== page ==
FILE - The bridge over the Morice River at the Unist’ot’en camp as police arrive in January 2019. The truck was to be removed by Coastal GasLink contractors. (Twitter photo)

FILE - The bridge over the Morice River at the Unist’ot’en camp as police arrive in January 2019. The truck was to be removed by Coastal GasLink contractors. (Twitter photo)

Coastal GasLink stops work on pipeline over trapline dispute in northern B.C.

Traps had been placed inside construction boundaries and people were entering the site, raising safety concerns

A company building a pipeline has stopped work on the project in northwestern British Columbia where 14 people were arrested earlier this month.

Coastal GasLink says in a notice posted on its website on Thursday that it stopped work in an area south of Houston because traps had been placed inside construction boundaries and people were entering the site, raising safety concerns.

The company says it was working with the RCMP to address the issue.

Earlier this week, the Unist’ot’en Clan of the Wet’suwet’en Nation alleged on social media that pipeline contractors had driven a bulldozer through the heart of one of their traplines south of Houston, which they say violates the Wildlife Act by interfering with lawful trapping.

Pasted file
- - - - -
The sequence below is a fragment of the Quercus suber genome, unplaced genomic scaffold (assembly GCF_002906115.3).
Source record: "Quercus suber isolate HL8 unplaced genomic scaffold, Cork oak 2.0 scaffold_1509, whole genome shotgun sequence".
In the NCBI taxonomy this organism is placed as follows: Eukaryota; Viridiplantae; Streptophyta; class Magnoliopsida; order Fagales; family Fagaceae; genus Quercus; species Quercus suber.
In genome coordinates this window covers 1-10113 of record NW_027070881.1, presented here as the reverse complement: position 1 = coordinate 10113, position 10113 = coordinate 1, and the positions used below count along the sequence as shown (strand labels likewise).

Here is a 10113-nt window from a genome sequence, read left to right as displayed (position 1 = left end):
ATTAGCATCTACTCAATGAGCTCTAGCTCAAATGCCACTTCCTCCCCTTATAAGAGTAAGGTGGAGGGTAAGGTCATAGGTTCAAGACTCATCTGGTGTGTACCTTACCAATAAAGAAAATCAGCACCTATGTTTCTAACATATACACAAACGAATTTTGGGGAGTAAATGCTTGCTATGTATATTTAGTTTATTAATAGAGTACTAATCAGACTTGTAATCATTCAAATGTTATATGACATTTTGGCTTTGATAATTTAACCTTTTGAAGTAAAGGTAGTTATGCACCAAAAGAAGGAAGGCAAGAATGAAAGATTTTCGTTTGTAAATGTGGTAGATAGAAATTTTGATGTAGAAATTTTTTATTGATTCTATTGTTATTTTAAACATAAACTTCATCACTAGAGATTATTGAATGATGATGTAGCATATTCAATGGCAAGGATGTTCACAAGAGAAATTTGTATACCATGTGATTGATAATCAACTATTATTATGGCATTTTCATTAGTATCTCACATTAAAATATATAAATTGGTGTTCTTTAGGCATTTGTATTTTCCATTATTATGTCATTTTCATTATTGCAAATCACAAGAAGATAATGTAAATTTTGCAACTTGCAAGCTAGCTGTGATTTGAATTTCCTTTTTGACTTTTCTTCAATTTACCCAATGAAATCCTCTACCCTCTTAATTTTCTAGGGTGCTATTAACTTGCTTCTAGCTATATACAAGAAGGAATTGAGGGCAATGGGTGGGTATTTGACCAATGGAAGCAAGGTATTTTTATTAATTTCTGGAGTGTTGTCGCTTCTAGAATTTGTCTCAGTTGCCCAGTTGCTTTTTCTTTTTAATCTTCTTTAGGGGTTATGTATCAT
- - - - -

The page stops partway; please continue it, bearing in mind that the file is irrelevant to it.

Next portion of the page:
The company says its work in the area has been fully approved and permitted, and it reminded the public that unauthorized access to an active construction site where heavy equipment is being used can be dangerous.

READ MORE: B.C. chiefs show solidarity with Wet’suwet’en hereditary chiefs

The pipeline will run through Wet’suwet’en territory to LNG Canada’s $40-billion export facility in Kitimat.

Opponents say Coastal GasLink has no authority to build without consent from Wet’suwet’en hereditary chiefs.

WATCH: Smithers residents march for Wet’suwet’en hereditary chiefs

The company says it has signed agreements with the elected councils of all 20 First Nations along the route, including some Wet’suwet’en elected council members

Those council members say they are independent from the hereditary chief’s authority and inked deals to bring better education, elder care and services to their members.

Hereditary chiefs say they have authority over 22,000 square kilometres of Wet’suwet’en traditional territory while elected band members administer the reserves.

Carolyn Bennett, the minister of Crown-Indigenous relations, says the dispute is an example of how the Indian Act, which imposed the band council system on First Nations, is still creating confusion and conflict over Indigenous governance. (CJFW)

The Canadian Press

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